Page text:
I turned down the taxiway to the hangar, spun her around, and shut her down. "Should I wait for them to get here so I can properly acknowledge their cheers?" I thought. But it was getting hot under the canopy and I figured it was better to shut the system down and get her back in the hangar.

Which is good because they never showed up. They were heading for their cars and driving away, leaving me alone with an unbelievably wonderful airplane, and a grin.



This thing about not having to go to a clerk and write a check immediately after flying is going to take some getting used to.

12 comments:

  1. Congrats, Bob! What a great story.

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  2. Wow, Part Two has such a happier ending than Part One! Congratulations!

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  3. That is awesome! Hurry up and finish so you can take me for a ride!

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  4. I know I've said this before, BUT...thank you for taking us all along for the ride. I'm grinning too.

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  5. HOORAY! I knew you and 4EF were going to bond just fine. and just think when you come back to the hangar, she's right as you left her....waiting and wanting to go fly. Way to go Bob.

    BTW-I was told to keep MP as high as possible or comfortable(24") during the first 10hrs to help break in. Low MP can cause ring seating issues. That engine should be able to run 2700rpm all the way to TBO.

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  6. why on earth do you want to stall it ????? love, your sister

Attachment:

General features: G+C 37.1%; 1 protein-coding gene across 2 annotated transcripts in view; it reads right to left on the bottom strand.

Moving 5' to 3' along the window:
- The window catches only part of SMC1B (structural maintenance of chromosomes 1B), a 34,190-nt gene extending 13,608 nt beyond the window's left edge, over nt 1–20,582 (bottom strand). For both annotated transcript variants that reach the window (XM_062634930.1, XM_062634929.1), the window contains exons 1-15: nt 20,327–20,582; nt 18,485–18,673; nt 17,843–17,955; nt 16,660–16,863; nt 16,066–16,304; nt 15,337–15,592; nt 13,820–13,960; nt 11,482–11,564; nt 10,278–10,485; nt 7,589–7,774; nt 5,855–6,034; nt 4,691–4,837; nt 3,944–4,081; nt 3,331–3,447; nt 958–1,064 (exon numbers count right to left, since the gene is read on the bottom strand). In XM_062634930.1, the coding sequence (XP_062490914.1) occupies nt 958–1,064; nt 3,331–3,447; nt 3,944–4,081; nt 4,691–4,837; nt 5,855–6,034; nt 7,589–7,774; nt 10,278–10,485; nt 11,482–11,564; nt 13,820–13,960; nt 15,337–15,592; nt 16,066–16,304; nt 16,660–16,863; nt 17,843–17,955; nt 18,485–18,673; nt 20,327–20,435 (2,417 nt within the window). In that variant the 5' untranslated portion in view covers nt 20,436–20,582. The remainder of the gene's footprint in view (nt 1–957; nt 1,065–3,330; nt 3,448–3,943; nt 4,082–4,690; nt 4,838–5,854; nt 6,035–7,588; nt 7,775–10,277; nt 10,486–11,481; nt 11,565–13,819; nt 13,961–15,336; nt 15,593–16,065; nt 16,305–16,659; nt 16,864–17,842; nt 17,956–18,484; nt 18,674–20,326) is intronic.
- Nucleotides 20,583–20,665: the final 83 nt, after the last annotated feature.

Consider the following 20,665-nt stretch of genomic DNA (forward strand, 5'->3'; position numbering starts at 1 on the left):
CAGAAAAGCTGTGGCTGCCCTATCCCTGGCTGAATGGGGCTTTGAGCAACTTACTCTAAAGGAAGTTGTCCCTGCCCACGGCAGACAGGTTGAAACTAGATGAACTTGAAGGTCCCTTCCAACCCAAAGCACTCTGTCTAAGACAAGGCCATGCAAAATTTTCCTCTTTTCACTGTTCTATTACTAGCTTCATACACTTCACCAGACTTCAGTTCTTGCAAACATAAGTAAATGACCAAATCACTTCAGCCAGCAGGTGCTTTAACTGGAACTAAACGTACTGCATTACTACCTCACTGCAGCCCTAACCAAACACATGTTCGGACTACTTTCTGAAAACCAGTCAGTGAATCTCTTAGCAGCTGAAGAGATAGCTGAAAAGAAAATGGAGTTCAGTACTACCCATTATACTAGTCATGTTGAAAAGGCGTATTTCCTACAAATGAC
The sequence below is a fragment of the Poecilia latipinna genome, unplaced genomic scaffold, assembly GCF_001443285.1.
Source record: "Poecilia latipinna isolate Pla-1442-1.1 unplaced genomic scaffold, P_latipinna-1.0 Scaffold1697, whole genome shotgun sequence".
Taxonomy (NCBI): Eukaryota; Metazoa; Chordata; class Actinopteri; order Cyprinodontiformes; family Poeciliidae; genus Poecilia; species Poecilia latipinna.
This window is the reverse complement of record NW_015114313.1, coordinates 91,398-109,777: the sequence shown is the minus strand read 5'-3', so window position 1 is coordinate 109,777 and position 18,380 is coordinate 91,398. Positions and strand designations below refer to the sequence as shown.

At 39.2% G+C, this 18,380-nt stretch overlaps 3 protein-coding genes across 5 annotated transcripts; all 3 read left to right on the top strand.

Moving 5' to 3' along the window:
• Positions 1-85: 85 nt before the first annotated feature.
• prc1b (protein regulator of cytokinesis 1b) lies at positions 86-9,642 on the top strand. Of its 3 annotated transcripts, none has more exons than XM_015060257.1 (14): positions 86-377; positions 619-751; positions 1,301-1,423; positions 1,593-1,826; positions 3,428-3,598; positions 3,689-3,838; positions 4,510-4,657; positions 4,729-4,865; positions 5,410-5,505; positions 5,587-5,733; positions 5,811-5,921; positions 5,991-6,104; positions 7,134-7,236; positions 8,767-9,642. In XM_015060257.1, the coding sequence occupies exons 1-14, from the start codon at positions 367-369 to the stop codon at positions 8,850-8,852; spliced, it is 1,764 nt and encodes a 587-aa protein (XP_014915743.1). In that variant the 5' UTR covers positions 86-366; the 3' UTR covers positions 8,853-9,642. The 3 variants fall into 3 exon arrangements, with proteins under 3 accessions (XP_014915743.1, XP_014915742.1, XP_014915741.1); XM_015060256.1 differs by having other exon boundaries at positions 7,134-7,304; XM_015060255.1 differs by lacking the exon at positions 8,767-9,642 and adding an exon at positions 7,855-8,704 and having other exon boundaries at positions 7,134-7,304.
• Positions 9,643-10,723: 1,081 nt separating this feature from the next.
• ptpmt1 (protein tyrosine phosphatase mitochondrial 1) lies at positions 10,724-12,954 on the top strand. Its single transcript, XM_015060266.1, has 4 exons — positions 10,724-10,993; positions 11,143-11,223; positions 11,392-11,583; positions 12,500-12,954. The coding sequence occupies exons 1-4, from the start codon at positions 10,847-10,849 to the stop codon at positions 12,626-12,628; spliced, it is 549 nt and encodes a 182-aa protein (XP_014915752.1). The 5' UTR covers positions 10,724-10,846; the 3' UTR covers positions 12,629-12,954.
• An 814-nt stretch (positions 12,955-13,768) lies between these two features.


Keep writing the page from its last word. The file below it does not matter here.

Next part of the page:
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  7. Bob, saw your VAF posts about the break-in. MAkes since to me and coming from Mahlon is about a good of advice there is.

    Have some fun.

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  8. // why on earth do you want to stall it ????? love, your sister

    Wing stalls, not engine stalls. Being able to determine the airspeed at which a wing stalls (no longer provides lift) is critical to calculating proper landing speed, among other things.

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  9. You... wanted... to... hug? Oh, your plane. Yes, that makes sense. ;-)

    Glad you had fun and loved hearing about the unbelievably gorgeous landing.

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  10. Congrats. Great to see you flying. However, you must run your engine at 75% power or over at all times during break-in. Any credible engine expert as well as the factories will tell you this. If you don't do this the rings will not set to the cylinder walls and you will have high oil consumption until the cylinders are rehoned and the break-in done properly. You must run at high power for the first 50hrs or until oil consumption stablizes whichever comes first. Don't baby it. High power will not hurt an engine unless something else is wrong. And you won't be able to detect high temps or other problems early on without running it hard. Good luck!

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  11. This is not true at all, actually. I've read Mahlon Russell's "How to Break in an Engine" and while it's true you have to run 75% to break in the engine, you do NOT have to run it at 75% AT ALL TIMES. That said, I fully understand the need to run it at 75%, but this was a first flight to understand handling characteristics. There was no immediate need to work on breaking in the engine, especially when the FIRST thing that needs to be done is establish stall speeds, which, of course, you can't do at 75%.

    There's no penalty for waiting until -- well -- tonight to start breaking in the engine.